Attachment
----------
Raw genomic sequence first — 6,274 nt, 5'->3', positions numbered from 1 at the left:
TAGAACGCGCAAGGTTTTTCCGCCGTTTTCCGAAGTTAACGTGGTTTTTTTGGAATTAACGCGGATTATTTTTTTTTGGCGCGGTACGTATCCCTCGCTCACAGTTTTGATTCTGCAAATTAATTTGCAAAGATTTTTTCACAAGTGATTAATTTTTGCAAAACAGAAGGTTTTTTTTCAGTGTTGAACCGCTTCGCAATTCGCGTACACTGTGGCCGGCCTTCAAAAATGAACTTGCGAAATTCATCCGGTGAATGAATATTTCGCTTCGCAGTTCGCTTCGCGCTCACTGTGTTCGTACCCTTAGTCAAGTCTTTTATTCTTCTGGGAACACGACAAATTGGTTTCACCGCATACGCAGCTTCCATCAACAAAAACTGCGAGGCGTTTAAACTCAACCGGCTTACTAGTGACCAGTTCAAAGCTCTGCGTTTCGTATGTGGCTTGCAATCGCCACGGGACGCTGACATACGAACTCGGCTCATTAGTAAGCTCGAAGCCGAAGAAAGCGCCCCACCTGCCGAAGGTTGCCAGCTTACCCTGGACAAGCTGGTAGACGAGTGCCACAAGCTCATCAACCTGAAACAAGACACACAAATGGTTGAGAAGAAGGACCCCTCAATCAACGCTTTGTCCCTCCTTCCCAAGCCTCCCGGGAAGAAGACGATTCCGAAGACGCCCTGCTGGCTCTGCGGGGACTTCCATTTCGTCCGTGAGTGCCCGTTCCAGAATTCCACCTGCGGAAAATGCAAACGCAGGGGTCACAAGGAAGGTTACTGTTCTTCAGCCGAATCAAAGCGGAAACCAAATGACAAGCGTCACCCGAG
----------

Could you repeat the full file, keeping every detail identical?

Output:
Raw genomic sequence first — 6,274 nt, 5'->3', positions numbered from 1 at the left:
TAGAACGCGCAAGGTTTTTCCGCCGTTTTCCGAAGTTAACGTGGTTTTTTTGGAATTAACGCGGATTATTTTTTTTTGGCGCGGTACGTATCCCTCGCTCACAGTTTTGATTCTGCAAATTAATTTGCAAAGATTTTTTCACAAGTGATTAATTTTTGCAAAACAGAAGGTTTTTTTTCAGTGTTGAACCGCTTCGCAATTCGCGTACACTGTGGCCGGCCTTCAAAAATGAACTTGCGAAATTCATCCGGTGAATGAATATTTCGCTTCGCAGTTCGCTTCGCGCTCACTGTGTTCGTACCCTTAGTCAAGTCTTTTATTCTTCTGGGAACACGACAAATTGGTTTCACCGCATACGCAGCTTCCATCAACAAAAACTGCGAGGCGTTTAAACTCAACCGGCTTACTAGTGACCAGTTCAAAGCTCTGCGTTTCGTATGTGGCTTGCAATCGCCACGGGACGCTGACATACGAACTCGGCTCATTAGTAAGCTCGAAGCCGAAGAAAGCGCCCCACCTGCCGAAGGTTGCCAGCTTACCCTGGACAAGCTGGTAGACGAGTGCCACAAGCTCATCAACCTGAAACAAGACACACAAATGGTTGAGAAGAAGGACCCCTCAATCAACGCTTTGTCCCTCCTTCCCAAGCCTCCCGGGAAGAAGACGATTCCGAAGACGCCCTGCTGGCTCTGCGGGGACTTCCATTTCGTCCGTGAGTGCCCGTTCCAGAATTCCACCTGCGGAAAATGCAAACGCAGGGGTCACAAGGAAGGTTACTGTTCTTCAGCCGAATCAAAGCGGAAACCAAATGACAAGCGTCACCCGAG